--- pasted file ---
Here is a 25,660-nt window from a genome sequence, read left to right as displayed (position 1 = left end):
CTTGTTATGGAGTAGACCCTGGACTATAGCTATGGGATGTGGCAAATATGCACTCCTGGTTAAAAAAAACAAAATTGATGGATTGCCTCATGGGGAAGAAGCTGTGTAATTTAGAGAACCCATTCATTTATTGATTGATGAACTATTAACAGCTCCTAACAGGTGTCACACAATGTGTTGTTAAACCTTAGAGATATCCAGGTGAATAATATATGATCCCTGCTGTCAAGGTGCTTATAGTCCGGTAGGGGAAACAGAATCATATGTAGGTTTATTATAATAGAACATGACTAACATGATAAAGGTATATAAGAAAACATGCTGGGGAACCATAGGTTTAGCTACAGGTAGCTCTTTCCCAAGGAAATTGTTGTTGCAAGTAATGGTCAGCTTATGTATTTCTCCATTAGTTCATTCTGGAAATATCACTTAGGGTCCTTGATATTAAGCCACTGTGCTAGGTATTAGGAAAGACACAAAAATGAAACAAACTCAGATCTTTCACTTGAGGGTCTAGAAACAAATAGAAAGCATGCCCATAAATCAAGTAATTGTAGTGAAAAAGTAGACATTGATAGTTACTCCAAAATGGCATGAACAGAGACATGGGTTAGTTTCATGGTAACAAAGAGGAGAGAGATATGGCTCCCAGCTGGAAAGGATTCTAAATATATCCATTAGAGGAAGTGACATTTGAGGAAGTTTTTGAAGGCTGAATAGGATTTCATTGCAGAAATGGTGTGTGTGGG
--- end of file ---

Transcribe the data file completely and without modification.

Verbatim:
Here is a 25,660-nt window from a genome sequence, read left to right as displayed (position 1 = left end):
CTTGTTATGGAGTAGACCCTGGACTATAGCTATGGGATGTGGCAAATATGCACTCCTGGTTAAAAAAAACAAAATTGATGGATTGCCTCATGGGGAAGAAGCTGTGTAATTTAGAGAACCCATTCATTTATTGATTGATGAACTATTAACAGCTCCTAACAGGTGTCACACAATGTGTTGTTAAACCTTAGAGATATCCAGGTGAATAATATATGATCCCTGCTGTCAAGGTGCTTATAGTCCGGTAGGGGAAACAGAATCATATGTAGGTTTATTATAATAGAACATGACTAACATGATAAAGGTATATAAGAAAACATGCTGGGGAACCATAGGTTTAGCTACAGGTAGCTCTTTCCCAAGGAAATTGTTGTTGCAAGTAATGGTCAGCTTATGTATTTCTCCATTAGTTCATTCTGGAAATATCACTTAGGGTCCTTGATATTAAGCCACTGTGCTAGGTATTAGGAAAGACACAAAAATGAAACAAACTCAGATCTTTCACTTGAGGGTCTAGAAACAAATAGAAAGCATGCCCATAAATCAAGTAATTGTAGTGAAAAAGTAGACATTGATAGTTACTCCAAAATGGCATGAACAGAGACATGGGTTAGTTTCATGGTAACAAAGAGGAGAGAGATATGGCTCCCAGCTGGAAAGGATTCTAAATATATCCATTAGAGGAAGTGACATTTGAGGAAGTTTTTGAAGGCTGAATAGGATTTCATTGCAGAAATGGTGTGTGTGGG